“The Miller Brothers and me” by Hag

THE STEVE MILLER TRIBUTE GIG 12th May 2001

Phil Miller /guitar, Lol Coxhill /sax, Mark Hewins /guitar, Hag /guitar, Pete Lemer /piano, Dave Hammond /percussion & vibraphone, Steve Ash /Bass, Paul Dufour /drums, Arranged by Hag.
Recorded by Steve Lane using a ‘Soundfield’ microphone. This records the space in the room from one point in four tracks;  Up, down, left and right. Steve then mixed these four tracks live to stereo.

BELOW IS THE NEW PIECE  BY HAG, specially written for our website in three parts. To give you an idea of what the piece is about I have drawn up a list of the names of the people who appear in it:
Champion Jack Dupree, Alexis Korner, Mark Hewins, Pete Lemer, Patrick Dean, The Who, Jan Dukes de Grey, Pink Floyd, Nick Griffiths, Francis Moze, Mark Knopfler, Dire Straits, Steve Phillips, Laurie Allan, Allan Holdsworth, Roger Odell, Shakatak, Gilgamesh, Hugh Hopper, Alan Gowen, Richard Sinclair, Soft Machine, Steve Cook, Robert Plant, Pip Pyle, Elton Dean, Jim Dvorak, Fred Baker, Mark Sanders, Jack Monck, Lol Coxhill, Carol Grimes, Roy Babbington, Gong, Matching Mole, Hatfield and the North, Eddie Prevost, Steve Ash, Lou Gare & Keith Rowe, Tony Moore, Nick Biggins, B.J. Cole, Steve Lane, Paul Dufour, Phillipe Janoyer, Veryan Weston and Dave Hammer.
                                                                                                                                          HERM
                                                                                                                                        20.07.22

Part 1. Strange Coincidences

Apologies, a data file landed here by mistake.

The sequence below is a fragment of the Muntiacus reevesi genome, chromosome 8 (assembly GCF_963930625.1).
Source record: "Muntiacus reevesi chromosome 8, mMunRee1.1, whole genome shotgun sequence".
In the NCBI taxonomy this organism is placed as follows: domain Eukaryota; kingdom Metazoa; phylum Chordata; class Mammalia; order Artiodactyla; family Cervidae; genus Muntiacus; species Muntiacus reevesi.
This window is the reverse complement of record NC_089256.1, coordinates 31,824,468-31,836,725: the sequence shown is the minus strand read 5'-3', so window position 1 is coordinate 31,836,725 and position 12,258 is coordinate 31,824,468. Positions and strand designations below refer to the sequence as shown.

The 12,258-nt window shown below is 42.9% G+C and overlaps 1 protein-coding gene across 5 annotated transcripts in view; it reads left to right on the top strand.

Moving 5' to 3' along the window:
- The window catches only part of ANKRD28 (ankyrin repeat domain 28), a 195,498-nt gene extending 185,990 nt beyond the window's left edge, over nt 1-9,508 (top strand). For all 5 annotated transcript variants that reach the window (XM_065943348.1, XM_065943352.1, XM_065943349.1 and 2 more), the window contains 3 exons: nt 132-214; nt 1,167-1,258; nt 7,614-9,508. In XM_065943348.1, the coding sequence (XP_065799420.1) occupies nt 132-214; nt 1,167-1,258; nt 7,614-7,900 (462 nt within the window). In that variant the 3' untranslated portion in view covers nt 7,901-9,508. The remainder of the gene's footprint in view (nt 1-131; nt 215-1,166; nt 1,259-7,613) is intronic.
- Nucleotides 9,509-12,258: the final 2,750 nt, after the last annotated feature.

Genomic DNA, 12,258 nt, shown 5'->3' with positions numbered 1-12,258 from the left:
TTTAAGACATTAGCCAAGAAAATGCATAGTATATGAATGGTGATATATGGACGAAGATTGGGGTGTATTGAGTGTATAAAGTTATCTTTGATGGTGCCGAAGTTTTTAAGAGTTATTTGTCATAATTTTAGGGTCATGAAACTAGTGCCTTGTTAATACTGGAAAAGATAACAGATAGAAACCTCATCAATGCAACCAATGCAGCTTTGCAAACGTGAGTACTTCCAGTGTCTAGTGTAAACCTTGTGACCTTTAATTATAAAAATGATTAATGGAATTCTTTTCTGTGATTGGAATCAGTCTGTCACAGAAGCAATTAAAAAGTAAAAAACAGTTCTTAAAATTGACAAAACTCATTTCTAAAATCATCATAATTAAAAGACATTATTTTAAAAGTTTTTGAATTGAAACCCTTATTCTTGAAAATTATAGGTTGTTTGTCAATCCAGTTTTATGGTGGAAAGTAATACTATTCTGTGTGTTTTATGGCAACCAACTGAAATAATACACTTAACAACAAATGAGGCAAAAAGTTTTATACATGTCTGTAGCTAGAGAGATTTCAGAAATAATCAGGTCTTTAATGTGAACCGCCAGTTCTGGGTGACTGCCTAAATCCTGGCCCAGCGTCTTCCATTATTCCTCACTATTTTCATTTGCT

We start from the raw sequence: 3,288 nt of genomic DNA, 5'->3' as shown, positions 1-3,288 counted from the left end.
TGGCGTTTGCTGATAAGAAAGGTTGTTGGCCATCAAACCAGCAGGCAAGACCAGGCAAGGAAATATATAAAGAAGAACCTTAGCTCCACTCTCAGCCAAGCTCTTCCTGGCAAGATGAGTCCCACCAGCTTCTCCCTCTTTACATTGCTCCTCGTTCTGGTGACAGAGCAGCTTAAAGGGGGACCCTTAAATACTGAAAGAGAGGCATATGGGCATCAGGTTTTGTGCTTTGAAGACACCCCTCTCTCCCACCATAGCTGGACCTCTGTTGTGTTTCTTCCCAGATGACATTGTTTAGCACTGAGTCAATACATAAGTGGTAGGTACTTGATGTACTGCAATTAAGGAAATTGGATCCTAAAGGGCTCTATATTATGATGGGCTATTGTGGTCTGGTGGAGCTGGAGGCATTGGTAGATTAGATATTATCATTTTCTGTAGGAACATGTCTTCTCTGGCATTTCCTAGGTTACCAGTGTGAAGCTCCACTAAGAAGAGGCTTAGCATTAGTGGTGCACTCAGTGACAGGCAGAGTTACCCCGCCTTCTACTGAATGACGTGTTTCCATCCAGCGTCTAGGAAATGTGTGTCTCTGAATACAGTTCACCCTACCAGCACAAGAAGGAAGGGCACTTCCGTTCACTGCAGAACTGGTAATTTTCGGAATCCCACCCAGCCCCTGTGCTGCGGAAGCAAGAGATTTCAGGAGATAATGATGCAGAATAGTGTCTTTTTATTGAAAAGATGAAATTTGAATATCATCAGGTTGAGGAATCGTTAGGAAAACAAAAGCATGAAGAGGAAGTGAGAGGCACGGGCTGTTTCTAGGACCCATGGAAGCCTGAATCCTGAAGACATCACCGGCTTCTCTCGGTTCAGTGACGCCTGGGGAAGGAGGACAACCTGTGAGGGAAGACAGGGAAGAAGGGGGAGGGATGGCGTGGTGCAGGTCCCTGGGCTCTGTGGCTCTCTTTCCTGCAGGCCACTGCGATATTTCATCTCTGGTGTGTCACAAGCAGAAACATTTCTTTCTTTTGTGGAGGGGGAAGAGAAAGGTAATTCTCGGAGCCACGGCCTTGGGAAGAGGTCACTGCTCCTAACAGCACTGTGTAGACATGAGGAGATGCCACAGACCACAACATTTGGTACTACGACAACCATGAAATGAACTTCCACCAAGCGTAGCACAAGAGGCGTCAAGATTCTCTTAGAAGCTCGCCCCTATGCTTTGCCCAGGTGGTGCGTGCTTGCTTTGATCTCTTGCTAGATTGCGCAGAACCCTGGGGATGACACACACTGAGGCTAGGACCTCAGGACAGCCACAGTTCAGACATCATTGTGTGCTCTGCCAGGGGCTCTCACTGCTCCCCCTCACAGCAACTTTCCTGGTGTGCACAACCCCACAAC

I first saw Steve Miller, the elder brother of Phil Miller, playing solo blues and boogie-woogie piano at a London Blues Society gig at the Conway Hall, London WC1, on 7th December 1968. He was on the same line up as Champion Jack Dupree, (1909 -1992) ‘…..a New Orleans blues and boogie-woogie pianist, a barrelhouse professor’. This is a testament to Steve’s standing at that early date. He more than held his own. A white, gently well spoken English middle/upper class young man. His playing excelled and it equalled Dupree’s in quality and authenticity. I was sitting on the front row, fresh from Leeds enjoying the bigger city at the end of my 1st term at the Regent St Poly, London UK. To this day I can still recall his performance not only because I retained the flyer for the gig as I had asked for the chords of the song ‘Strange Rain’ (Tom Paxton 1962) which another performer had sung at the gig. I’m guessing either Gordon Smith or Dave Kelly. He kindly wrote them out on the back for me. I didn’t discover this for many years when I found said flyer amongst my music after I had become a friend of Steve’s in the early 1980’s. Alexis Korner was also on the same bill who greatly respected Steve’s blues piano and whom Steve performed with. Later, when Steve moved into free jazz, he told me Alexis did not approve. The second time I saw Steve Miller I thought was my first. It is a strange tale of coincidences going back to my youth that brought me to the Bull & Gate public house in Kentish Town around 1983 to see Phil Miller’s In Cahoots. As I arrived somewhat worse for wear, Steve and Mark Hewins were performing. The music was strange, very strange, with Steve’s freeform piano and Mark’s neck rubbing spiralling sonic accompaniment. I found it brilliant and amusing. It made me laugh out loud. There are not many kinds of music that actually make one laugh in a complimentary manner from sheer enjoyment. It was the bravado, confidence and perfect seriousness I found so amusing. Steve told me much later that he recalled that gig with somebody cackling at the back of the hall. He wasn’t offended. My friend Peter Lemer was playing with In Cahoots which was the reason for my presence. They weren’t bad either. How I came to be friends with Peter Lemer is as complicated as life. It goes back to my earliest musical friendships. I began trying to play my elder sister’s Framus guitar in 1962 when I was 13. She didn’t mind as she only used it for posing in front of her mirror. It took me some time just to discover how it should be tuned. It was awful to play, action dreadful, intonation bad and it didn’t stay in tune. That was all I knew when one sunny afternoon in 1973, with guests around, I got up, took it from the wall and smashed it for effect a la Townshend and Hendrix. I later discovered Framus is a noteworthy antique German guitar. Yes, I was smashed and stupid! Patrick Dean was playing ‘Purple Haze’ with his Sugarloo Blues Band on stage in 1967 at Leeds University where he was a student when I first set eyes on him. He was dating Angela, a friend of mine, and shortly after that, at a party at Angela’s, Patrick played Jimi Hendrix’s first album fresh from the record shop booth. He had only got as far as listening to the feedback and first chord at the start of ‘Foxy Lady’ before leaving said booth to make the purchase. ‘Are You Experienced?’ changed everything, but that’s another story. Patrick became a journalist for the Yorkshire Post (see the back liner notes for the Who album ‘Live at Leeds’), where he worked with Mark Knopfler, later of Dire Straits fame. We had a jam, me, Patrick, Mark and his friend Steve Phillips. I had by then learned to tune a guitar. In 1973 Patrick left his wife, my same friend Angela, and his life as a journalist, to join the band Jan Dukes de Grey, who had a new contract with Panda, a management company in London. So Patrick came to stay with us, my wife Valerie and I and we both got work for Panda. The office was in a large flat in London’s West End, Montagu Mews. Dave Griffiths was their manager, and Nick Griffiths his brother was also living there. We all became friends. Nick was then working for the BBC as a recording engineer. The owner of Panda management, Norman Lawrence, became the accountant for Pink Floyd around 1976. This is how Nick Griffiths applied for the job as studio engineer/manager for Pink Floyd’s Britannia Row studios, then under development. The Floyd at this time were tax exiles. Nick succeeded in the appointment and put the studio together. When it was completed Nick Mason, drummer of the Floyd, asked him to record an album to work the studio up to a usable state. Nick Griffiths is best known for recording the kids singing ‘We don’t need no education’, the chorus in Floyd’s ‘Another Brick in the Wall part 2’ amongst other sound effects for ‘The Wall’ album and engineering the subsequent tour. Nick chose to record Peter Lemer’s band, whom he had recorded at the BBC in various other bands. Nick asked me to come in to meet the musicians. Well yes I would. Nick was working alone and Peter was also looking for a record cover. This is how I was introduced to Peter Lemer with Francis Moze – bass (Magma/Gong), Laurie Allan – drums (who earlier had played with Steve and Phil Miller in Delivery) and later Allan Holdsworth – guitar, who was overdubbed onto one track. I began photographing Peter at the grand piano at the house where he lived. The idea was to make him transparent, so I photographed the piano with him naked and without him in the frame. I also helped Nick by listening to the mixes he would give me on quarter inch reel to reel tape whilst I was working on the cover photo. However at that time Peter did not get a deal to release the music. The CD ‘Peter Lemer and friends – Jet Yellow’ was finally released on 13th May 2019. It was embarrassing for me as Pete did not have any masters, only some cassette copies of Nick Griffith’s mixes. Nick had sadly passed in March 2005. I knew I’d had some original mixes from the multitrack, but upon going through the old tapes I used on my Akai reel-to-reel, mainly for doing ping-pong recording of guitars, I found the box but I had recorded over all the tracks. Such is fate. I did not expect to be holding masters. It is a beautiful fine recording not touched by time.Listening to it now I am flown straight back to those days in the mid 70’s in my first darkroom in Belsize Park, London NW3 working on my photographs. My work for Peter was not wasted either as I used one as the piano shot for the inside sleeve of Steve Miller’s ‘See Hear’ piano solo collection Phil released on his label Crescent Discs in 2002.